A lot of people have been wondering how the recent election might affect their ability to legally change their name and gender and update their documents. While we know that we are the only ones who ultimately define our genders, having state-issued documents that more accurately reflect our identities often critically affects our safety and well-being as trans people. We hope this memo will provide some guidance, and maybe even reassurance.
Before anything else, we have to acknowledge that there are a lot of unknowns right now: we can’t predict the full extent of the effects of the election. But by the same token, we don’t necessarily know that there will be any immediate changes (it’s worth noting the new presidential administration has not announced any concrete plans to change ID document policy).
Another encouraging thing to know is that many of the steps you may want to take to change your legal name and gender are controlled by the state where you live, not the federal government. The processes for obtaining a court-ordered name and gender change and updating name and gender on driver’s licenses, state IDs, and birth certificates are in the hands of individual states, and no change in federal administration should directly affect them.
The biggest area of uncertainty right now surrounds the process for updating legal gender on federal documents and records such as Social Security cards, passports, and immigration documents. We’ve fought hard to make the process more accessible for larger numbers of people by removing burdensome requirements that used to make people looking to change their gender on these records prove they’d had “sex reassignment surgery.” Currently, you only need to present a letter from your doctor saying that you have had “appropriate clinical treatment for gender transition.” This standard does not require any one procedure or treatment; it is an individualized standard that is determined by you and your medical provider.
Unfortunately, there is no guarantee that this standard will remain in effect under the new administration, and there is a distinct possibility that the requirements may become more burdensome, though the timeline is impossible to predict. The good news is that the process of changing your gender with the Social Security Administration (SSA), passport, and USCIS documents is currently fairly straightforward: you don’t need a court-ordered change of gender or to update your gender on any other document; all you need is a letter from your doctor stating that you have had “appropriate clinical treatment,” as well as the necessary forms and fees. (For more information about the process and required language of the physician’s letter, go to: this link for SSA, this link for U.S. Passport, and this link for documents issued by USCIS.)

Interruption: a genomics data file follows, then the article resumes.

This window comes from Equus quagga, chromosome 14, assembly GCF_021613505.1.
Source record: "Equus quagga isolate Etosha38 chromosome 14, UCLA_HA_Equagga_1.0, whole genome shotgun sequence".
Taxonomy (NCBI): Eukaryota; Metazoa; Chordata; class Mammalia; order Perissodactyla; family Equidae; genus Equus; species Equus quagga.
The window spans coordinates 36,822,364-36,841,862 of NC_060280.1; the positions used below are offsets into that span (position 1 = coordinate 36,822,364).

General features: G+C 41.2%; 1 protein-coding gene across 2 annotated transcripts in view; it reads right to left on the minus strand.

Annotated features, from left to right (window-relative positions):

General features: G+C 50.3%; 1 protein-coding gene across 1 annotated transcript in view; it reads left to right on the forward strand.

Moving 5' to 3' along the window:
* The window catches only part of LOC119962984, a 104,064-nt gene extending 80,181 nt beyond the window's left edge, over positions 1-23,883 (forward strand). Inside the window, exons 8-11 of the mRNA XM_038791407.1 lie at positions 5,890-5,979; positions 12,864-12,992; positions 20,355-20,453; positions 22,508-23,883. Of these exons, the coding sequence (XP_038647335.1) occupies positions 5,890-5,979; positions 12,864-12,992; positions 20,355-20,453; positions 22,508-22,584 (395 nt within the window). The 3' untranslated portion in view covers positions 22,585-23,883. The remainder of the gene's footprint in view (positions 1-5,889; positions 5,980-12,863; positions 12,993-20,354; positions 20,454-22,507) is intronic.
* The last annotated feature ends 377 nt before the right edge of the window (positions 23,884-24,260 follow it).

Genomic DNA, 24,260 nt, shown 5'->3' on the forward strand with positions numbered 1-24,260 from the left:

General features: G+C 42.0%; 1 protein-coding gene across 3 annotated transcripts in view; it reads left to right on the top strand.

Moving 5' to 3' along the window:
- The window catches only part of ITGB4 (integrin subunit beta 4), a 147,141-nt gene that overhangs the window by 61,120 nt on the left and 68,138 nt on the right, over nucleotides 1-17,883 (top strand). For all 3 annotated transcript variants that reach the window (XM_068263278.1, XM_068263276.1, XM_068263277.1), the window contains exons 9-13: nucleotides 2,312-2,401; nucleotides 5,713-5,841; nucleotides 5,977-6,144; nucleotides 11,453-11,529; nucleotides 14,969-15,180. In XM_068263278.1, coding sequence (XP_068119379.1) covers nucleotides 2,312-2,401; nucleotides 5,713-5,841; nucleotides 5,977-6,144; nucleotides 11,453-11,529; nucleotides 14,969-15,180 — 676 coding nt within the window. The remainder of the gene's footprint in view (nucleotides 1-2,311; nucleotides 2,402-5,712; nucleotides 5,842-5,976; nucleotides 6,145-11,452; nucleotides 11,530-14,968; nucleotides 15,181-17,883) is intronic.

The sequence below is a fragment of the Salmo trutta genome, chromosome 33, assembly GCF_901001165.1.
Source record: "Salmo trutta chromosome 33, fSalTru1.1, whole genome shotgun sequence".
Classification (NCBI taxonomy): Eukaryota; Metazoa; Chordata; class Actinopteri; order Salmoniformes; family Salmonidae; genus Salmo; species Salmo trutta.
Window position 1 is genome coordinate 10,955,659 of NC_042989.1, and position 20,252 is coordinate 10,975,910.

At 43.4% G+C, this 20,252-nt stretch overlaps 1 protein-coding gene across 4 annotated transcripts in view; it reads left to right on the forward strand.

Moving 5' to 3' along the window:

Our recommendations for how to proceed partly depend on what steps you’ve taken already. If you have already obtained a legal name and/or gender change (if available in your state), but haven’t had an opportunity to update your information with the SSA or USCIS, or on your passport, we would recommend pursuing that as soon as you are able.
If you would like to obtain a legal name and gender change but haven’t yet, you have two basic options. The first is to immediately apply for a name and gender change in the court in the county in which you live, and apply for new federal documents as soon as you have your court date and are granted the order. This is the usual procedure we recommend, as having a court order is required to change the name listed on your Social Security card and many other documents. However, there is some risk in this, as you may not obtain the court order until after the new administration comes into office (anecdotally, the wait time for a court date is about two months in Oakland, CA at the time this memo was written; the time may vary considerably across the country).
The other option you have is to apply for new federal documents immediately with an updated gender only, waiting until after your court date to update your name if you plan on doing this as well. This protects you from any risk of losing access to the option of changing your gender on your federal documents. The downside is that you may have to pay additional fees to replace your passport and other federal documents if you would like to change your name on them later. You also may temporarily have to deal with having documents where your legal name and gender appear “mismatched.” But if you are only planning on legally changing your gender, or if avoiding the risk is most important to you, this may be a good option.
You can find detailed information on the process for changing your information on federal documents in our new publication, ID Please: Quick Guide to Changing Federal Documents.
This is a scary time for many in our community, and we know that this resource does not answer all of the uncertainties and fears of this moment. We hope, though, that it helps address one anxiety many people have shared with us. Please know that Transgender Law Center is here and remains committed to doing everything in our power to protect the rights and lives of all members of our community, including immigrants, Muslims, people with disabilities, youth, and people of color who have borne the brunt of this election’s hateful rhetoric and violence.